L-Mail users can now easily see the status of their L-Mail by simply entering the unique reference number provided when they send a letter in the tracking box on the L-Mail home page.

Users can see when their letter is queued, has been printed and finally when its on its way in the postal system. The L-Mail online tracking system is updated in real time.
Newsforge.com reviews L-Mail
10th October 2004
Email has gained acceptance as a quick, easy way to communicate. Some have even gone as far as to say that the time-honored custom of writing letters and sending them via postal mail (or snail mail, a reference to the lack of speed some perceive from the U.S. Postal Service's delivery times) is a dying one. For those who still need it, however, a new service based on open source software makes it possible to send actual hard copy "snail mail" directly from your Web browser.

Appropriately, it's called L-Mail, or Letter Mail. Launched this week by Web design and consulting firm QiQ Ltd., the service takes your typed-in message, prints it out on paper, puts it in an envelope, and stamps it and mails it, from any of eight locations in the U.K., Australia, Canada, Spain, and the United States.

Peter Harris, managing director of QiQ, said L-Mail is based on a completely open source infrastructure, including a Linux server, a Web site built in PHP, and a database using MySQL.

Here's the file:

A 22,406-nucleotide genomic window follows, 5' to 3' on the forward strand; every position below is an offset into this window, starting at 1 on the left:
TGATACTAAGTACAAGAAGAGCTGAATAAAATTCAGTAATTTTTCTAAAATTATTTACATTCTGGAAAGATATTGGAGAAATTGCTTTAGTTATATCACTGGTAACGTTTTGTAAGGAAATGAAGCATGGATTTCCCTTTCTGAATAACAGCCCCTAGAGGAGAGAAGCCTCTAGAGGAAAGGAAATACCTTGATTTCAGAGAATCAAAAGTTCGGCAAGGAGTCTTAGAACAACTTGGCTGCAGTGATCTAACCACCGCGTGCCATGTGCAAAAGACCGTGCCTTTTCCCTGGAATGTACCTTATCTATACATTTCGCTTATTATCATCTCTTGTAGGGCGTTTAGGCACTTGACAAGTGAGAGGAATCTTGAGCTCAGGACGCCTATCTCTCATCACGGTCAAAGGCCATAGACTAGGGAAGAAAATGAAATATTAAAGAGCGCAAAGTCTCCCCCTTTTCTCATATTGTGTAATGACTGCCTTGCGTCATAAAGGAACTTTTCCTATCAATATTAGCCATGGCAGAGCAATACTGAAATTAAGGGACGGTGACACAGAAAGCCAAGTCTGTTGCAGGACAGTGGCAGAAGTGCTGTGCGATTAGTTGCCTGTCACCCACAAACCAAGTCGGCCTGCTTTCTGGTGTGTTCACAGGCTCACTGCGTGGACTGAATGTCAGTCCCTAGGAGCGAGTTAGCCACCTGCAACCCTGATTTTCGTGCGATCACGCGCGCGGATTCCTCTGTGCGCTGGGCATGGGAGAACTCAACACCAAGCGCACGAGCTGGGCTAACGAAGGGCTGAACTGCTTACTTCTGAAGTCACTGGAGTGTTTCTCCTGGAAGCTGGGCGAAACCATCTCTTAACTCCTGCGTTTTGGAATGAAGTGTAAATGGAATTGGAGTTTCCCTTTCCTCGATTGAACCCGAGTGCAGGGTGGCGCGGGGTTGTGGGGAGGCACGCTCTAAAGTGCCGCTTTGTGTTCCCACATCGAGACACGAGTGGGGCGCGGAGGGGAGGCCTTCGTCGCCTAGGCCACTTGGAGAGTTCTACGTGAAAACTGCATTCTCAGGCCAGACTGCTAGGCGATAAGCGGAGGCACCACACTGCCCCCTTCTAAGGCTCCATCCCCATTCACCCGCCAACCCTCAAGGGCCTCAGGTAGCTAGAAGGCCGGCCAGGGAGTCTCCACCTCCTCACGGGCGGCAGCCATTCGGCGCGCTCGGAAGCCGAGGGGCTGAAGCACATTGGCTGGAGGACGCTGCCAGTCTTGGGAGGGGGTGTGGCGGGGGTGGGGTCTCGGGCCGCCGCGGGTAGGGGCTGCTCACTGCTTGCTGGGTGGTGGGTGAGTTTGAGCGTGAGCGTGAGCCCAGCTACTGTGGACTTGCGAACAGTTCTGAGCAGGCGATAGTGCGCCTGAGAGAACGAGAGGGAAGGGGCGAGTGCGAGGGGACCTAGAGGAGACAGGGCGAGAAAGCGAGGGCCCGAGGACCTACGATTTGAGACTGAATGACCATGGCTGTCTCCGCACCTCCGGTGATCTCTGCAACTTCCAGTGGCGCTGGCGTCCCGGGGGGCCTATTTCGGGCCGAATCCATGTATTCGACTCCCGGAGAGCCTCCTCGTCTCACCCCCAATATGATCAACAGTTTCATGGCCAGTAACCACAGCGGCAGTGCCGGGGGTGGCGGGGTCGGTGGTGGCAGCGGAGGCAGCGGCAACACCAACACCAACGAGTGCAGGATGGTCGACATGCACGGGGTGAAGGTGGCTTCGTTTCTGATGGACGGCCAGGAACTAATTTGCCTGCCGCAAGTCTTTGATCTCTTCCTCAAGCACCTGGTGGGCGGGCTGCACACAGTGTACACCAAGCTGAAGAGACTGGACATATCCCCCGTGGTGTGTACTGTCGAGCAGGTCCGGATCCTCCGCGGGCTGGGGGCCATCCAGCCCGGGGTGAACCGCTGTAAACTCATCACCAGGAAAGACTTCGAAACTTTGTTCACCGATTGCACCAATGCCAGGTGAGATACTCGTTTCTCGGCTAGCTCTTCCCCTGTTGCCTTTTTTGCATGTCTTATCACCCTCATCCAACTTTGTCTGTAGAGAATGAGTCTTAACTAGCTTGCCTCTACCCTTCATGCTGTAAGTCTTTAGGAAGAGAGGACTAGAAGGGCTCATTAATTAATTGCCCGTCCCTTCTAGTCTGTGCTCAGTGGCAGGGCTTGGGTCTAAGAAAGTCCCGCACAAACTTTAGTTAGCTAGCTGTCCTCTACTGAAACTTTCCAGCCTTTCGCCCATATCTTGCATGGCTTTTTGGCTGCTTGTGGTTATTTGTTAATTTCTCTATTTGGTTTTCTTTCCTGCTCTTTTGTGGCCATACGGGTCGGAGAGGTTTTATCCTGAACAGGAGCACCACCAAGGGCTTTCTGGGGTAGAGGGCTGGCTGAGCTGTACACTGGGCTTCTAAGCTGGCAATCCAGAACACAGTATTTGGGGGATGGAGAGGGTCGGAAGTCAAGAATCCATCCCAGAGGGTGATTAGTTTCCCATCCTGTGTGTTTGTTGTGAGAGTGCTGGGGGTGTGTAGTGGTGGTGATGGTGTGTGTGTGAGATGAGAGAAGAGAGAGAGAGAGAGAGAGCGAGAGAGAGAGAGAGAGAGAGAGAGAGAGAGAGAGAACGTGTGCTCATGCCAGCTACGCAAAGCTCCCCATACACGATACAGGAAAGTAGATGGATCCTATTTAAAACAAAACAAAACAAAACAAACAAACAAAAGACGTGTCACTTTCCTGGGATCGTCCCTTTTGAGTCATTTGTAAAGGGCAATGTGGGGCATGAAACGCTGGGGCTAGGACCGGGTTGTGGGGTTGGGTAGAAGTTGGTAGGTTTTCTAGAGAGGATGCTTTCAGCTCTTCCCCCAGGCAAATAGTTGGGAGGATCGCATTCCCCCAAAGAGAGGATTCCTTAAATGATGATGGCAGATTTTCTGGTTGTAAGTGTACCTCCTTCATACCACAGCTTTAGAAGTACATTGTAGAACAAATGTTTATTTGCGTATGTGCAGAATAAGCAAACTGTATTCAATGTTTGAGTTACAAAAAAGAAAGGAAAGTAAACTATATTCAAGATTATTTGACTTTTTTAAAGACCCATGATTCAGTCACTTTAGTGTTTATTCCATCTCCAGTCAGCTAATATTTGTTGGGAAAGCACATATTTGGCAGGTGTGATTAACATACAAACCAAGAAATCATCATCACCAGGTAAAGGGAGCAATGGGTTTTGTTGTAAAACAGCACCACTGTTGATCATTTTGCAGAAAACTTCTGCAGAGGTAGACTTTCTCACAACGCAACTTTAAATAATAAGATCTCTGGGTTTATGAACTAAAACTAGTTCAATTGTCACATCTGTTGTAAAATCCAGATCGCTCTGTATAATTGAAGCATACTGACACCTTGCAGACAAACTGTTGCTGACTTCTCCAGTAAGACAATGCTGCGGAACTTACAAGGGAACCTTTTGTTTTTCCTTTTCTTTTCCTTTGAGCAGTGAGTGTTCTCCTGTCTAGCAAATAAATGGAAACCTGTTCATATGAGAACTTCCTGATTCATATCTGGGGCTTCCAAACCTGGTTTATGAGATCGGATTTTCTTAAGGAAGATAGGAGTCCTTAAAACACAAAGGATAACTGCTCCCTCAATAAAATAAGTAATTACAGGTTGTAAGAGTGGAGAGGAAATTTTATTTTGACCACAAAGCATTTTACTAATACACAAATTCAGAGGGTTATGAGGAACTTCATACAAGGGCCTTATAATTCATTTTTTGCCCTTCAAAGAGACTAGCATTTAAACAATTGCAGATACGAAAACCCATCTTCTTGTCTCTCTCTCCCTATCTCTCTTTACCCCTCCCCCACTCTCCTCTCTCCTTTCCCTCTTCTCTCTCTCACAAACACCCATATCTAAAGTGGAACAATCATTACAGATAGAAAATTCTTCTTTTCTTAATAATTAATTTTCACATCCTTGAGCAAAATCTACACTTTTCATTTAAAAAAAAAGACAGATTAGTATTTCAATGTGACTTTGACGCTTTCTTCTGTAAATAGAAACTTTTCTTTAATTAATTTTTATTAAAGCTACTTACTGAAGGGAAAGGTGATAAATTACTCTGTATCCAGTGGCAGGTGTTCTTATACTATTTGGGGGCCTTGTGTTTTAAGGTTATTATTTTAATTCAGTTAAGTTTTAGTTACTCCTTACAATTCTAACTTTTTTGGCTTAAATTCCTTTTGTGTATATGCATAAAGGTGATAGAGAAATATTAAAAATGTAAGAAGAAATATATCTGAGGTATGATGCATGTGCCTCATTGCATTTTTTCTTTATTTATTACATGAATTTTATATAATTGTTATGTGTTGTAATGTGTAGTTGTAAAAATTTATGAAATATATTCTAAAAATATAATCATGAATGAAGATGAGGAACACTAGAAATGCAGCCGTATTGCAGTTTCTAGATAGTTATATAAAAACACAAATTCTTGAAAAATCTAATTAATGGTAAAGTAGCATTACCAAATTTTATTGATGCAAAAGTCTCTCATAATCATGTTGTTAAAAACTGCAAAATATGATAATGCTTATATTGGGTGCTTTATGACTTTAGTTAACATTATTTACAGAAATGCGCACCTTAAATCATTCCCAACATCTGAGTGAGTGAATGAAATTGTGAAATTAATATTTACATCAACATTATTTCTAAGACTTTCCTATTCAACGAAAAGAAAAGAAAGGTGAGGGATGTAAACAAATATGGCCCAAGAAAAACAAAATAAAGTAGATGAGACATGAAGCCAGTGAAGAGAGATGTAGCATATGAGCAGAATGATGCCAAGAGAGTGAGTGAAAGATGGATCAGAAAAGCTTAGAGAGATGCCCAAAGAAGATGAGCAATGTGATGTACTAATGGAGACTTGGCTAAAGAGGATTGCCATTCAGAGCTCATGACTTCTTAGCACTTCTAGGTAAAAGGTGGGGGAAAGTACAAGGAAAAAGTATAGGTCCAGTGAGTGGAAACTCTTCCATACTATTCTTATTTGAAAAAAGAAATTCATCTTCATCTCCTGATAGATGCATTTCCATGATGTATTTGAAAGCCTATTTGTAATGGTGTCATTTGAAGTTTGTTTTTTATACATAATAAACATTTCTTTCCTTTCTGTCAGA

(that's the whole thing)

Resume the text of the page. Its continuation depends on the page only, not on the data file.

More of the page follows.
"We used open source solutions to help contain the cost of the development, not only from a software perspective, but also because of the high levels of support available," Harris said. "The continual improvement of the applications we chose assist us in ongoing enhancements."

Harris said the service is beneficial because it will save users "time and money." Instead of having to drive to the post office to buy stamps, customers will simply type a message, in much the same fashion as email. Instead of having to make that incredibly long journey to the mailbox, a quick click will have the letter on its way to the mail truck and eventually to its final destination.

For a computer user, the process is straightforward. A user writes a letter at the L-Mail site using a Web browser, then proceeds to the payment screen. L-Mail then routes the letter to the printing station nearest to the intended recipient, where it is printed, placed in an envelope, and mailed. The customer can request that L-Mail email a copy of the letter back to him. L-Mail also sends a confirmation email once it has posted the letter.

L-Mail will clearly save time compared to international postal mail. The claim that it will save money for everyone, however, is up for debate. It depends upon where you live. The cost for mailing a three-page letter to the United States via L-Mail, regardless of where you are physically located, is 64 pence (about $1.15), while the cost of the postage if you did it yourself from the United Kingdom would be 68 pence.

Harris said that there have been some unique challenges in the way of document management and formatting, but he said QiQ has been able to take advantage of free advice from the MySQL community in order to overcome "a number of obstacles" on the way to final delivery of the system.

SOURCE: Newsforge.com